The ultimate goal is an integrated real-time, surveillance/diagnosis/investigation system - centred on the patient - that detects community outbreaks sooner, enables Health Protection professionals and Environmental Health Officers to intervene quickly and thus lessen short- and long-term harm.
Implementation of microbial whole-genome sequencing for individual patient care, local outbreak recognition and national surveillance
Rapid, next-day access to information regarding micro-organism species, drug resistance, and relatedness would be an unprecedented advance for infectious disease treatment and control.
The existing multiplicity of disconnected pathogen-specific systems make fast, cheap and comprehensive characterization impossible. However, such information could be deduced from whole-genome sequence analysis of the disease-causing microorganisms.
Professor Derrick Crook at University of Oxford and his collaborators propose to translate whole-genome sequencing into routine clinical microbiological practice. The goals of their 3 year programme are to demonstrate locally-based genome sequencing operating in a network of routine NHS service laboratories at Oxford, Brighton, Birmingham and Leeds.
This will serve as a model for a national surveillance system and a faster, more informative alternative to centralized reference facilities for infection prevention and control. Currently analysis of a single clinical sample may take days-to-months. The aim is to provide complete pathogen information within 24 hours of culture, linked to a national surveillance database thereby enabling more timely and better targeted patient treatment.
Translating whole genome sequence technology into diagnostic and public health microbiology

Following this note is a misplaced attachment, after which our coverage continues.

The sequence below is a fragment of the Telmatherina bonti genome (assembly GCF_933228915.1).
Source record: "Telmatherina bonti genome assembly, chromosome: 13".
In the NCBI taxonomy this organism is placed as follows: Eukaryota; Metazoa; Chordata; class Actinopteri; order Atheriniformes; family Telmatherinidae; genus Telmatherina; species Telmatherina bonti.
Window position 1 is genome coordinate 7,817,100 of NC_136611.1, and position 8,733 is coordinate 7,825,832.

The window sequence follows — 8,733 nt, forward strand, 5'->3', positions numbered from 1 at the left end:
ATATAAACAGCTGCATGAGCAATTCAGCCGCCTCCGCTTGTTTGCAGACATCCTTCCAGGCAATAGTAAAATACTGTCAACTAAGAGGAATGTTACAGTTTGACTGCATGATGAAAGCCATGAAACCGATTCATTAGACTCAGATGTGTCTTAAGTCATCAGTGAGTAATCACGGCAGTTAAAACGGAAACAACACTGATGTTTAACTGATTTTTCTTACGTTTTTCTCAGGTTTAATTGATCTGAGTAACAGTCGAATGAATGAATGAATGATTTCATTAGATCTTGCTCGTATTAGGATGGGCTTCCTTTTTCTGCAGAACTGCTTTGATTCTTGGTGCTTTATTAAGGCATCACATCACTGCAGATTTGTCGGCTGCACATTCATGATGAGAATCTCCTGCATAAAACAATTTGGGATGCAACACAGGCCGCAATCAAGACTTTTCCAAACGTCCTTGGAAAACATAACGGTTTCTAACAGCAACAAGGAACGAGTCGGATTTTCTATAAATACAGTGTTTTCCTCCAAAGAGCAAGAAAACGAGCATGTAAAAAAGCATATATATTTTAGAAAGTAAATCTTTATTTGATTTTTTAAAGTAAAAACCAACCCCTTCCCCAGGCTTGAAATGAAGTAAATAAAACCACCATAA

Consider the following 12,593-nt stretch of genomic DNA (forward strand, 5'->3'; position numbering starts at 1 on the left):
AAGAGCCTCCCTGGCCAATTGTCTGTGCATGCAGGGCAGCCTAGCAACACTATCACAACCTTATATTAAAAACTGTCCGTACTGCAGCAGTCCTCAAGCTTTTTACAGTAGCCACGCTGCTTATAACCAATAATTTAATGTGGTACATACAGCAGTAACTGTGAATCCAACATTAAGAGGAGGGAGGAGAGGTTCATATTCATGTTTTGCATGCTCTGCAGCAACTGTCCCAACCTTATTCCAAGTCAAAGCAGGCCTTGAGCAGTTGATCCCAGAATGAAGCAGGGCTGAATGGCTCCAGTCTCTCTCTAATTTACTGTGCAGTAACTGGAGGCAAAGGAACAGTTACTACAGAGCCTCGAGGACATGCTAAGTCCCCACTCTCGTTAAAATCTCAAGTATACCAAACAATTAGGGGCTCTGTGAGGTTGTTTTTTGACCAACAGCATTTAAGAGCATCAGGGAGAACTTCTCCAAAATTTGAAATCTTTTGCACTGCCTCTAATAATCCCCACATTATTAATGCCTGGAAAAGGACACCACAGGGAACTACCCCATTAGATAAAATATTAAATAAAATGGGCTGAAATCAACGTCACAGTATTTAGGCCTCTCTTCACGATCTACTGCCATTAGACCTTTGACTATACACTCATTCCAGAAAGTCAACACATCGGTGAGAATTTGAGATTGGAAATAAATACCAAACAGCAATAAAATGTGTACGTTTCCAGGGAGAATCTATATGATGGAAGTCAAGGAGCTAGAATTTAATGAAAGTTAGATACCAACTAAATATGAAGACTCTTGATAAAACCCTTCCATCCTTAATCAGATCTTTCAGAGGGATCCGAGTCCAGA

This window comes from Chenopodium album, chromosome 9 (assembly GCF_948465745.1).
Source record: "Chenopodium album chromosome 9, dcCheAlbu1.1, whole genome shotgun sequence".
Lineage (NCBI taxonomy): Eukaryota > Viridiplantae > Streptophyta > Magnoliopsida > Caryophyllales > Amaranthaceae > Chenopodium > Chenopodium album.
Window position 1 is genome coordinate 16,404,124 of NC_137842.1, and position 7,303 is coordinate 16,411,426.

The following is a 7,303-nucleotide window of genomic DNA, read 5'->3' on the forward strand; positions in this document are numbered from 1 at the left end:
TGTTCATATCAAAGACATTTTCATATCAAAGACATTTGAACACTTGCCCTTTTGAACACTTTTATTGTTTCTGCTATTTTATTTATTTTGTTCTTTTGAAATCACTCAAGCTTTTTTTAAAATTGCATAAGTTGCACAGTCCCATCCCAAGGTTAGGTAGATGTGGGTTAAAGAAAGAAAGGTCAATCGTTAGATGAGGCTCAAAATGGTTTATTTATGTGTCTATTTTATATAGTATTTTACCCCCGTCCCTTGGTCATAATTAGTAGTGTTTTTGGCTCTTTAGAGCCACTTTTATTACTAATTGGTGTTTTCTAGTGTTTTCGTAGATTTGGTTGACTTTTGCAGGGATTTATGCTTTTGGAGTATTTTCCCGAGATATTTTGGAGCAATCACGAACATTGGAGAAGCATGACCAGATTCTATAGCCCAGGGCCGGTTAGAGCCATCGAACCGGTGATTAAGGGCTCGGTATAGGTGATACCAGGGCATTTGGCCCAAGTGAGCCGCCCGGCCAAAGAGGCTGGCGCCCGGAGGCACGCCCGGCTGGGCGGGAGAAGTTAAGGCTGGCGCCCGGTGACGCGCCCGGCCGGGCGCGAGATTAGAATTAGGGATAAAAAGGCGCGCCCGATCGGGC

Effective mechanisms of surveillance are required to track disease trends, identify new infectious disease threats, detect serious outbreaks, monitor control measures, design effective vaccines and monitor for vaccine escape. The present public health system falls short of what is required because of a technology gap whereby it is not possible to make rapid or in some cases accurate inferences regarding pathogen outbreaks and transmission events using the currently available microbial genotyping methodology.
Through this award to Cambridge University, Professor Sharon Peacock will seek a solution to this need through the development of a world-class system of active surveillance based on microbial whole genome sequencing (WGS), in collaboration with the Cambridge University Hospitals NHS Trust, the Health Protection Agency and the Wellcome Trust Sanger Institute.
The aim is to embed a genome sequence-driven microbiology initiative within a clinical campus, working alongside a hospital diagnostic and public health laboratory. Key objectives are to understand how to apply genomics to address the problems of infectious disease control scaled to local, regional or national levels, and how to integrate this technology into on-going practice so as to expand and enhance the current system of infectious diseases surveillance conducted.
Infection response through virus genomics
Viruses are a major cause of morbidity and mortality, with a high cost to the NHS. Viruses have significant genomic variation, which underpins pathogenicity, drug resistance, and transmission.
Despite enormous advances in technology, we currently lack the systems, facilities and capacity to routinely capture full-length viral gene sequences, to monitor drug resistance at the granularity to optimally guide treatment, to identify the source of viral transmissions within healthcare settings, and to track emerging epidemics.